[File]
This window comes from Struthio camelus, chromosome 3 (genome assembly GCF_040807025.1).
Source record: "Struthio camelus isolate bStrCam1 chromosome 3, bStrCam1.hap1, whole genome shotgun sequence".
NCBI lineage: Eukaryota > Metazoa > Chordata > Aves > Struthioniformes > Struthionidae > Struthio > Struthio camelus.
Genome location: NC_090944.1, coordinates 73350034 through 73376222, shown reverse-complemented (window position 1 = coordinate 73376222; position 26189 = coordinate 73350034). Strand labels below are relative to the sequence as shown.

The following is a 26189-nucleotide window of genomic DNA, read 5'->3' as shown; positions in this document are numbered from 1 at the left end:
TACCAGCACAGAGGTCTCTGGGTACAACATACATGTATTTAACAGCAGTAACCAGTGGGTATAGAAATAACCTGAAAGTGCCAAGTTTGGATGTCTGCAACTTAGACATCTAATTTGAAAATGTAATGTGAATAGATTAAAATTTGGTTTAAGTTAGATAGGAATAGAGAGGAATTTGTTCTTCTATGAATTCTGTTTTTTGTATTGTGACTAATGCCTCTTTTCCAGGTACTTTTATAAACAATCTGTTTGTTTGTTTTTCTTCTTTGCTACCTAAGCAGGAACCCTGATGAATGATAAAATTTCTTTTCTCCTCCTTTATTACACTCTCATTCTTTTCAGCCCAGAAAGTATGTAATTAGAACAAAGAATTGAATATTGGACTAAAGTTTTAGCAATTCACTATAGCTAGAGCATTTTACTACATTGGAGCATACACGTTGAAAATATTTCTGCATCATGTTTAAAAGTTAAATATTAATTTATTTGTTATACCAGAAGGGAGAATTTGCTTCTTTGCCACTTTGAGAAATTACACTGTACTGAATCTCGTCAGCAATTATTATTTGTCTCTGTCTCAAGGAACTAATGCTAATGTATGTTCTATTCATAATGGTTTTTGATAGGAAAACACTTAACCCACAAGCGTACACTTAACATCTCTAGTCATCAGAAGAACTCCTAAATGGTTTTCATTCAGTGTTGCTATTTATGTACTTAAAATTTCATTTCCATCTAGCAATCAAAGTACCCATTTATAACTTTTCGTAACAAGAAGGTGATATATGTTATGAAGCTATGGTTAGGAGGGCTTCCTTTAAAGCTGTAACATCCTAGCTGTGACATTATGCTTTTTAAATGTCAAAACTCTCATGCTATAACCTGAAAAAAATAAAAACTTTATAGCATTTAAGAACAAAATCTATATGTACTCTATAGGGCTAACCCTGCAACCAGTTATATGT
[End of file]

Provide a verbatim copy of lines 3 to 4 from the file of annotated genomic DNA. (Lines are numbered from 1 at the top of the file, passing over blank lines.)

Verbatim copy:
NCBI lineage: Eukaryota > Metazoa > Chordata > Aves > Struthioniformes > Struthionidae > Struthio > Struthio camelus.
Genome location: NC_090944.1, coordinates 73350034 through 73376222, shown reverse-complemented (window position 1 = coordinate 73376222; position 26189 = coordinate 73350034). Strand labels below are relative to the sequence as shown.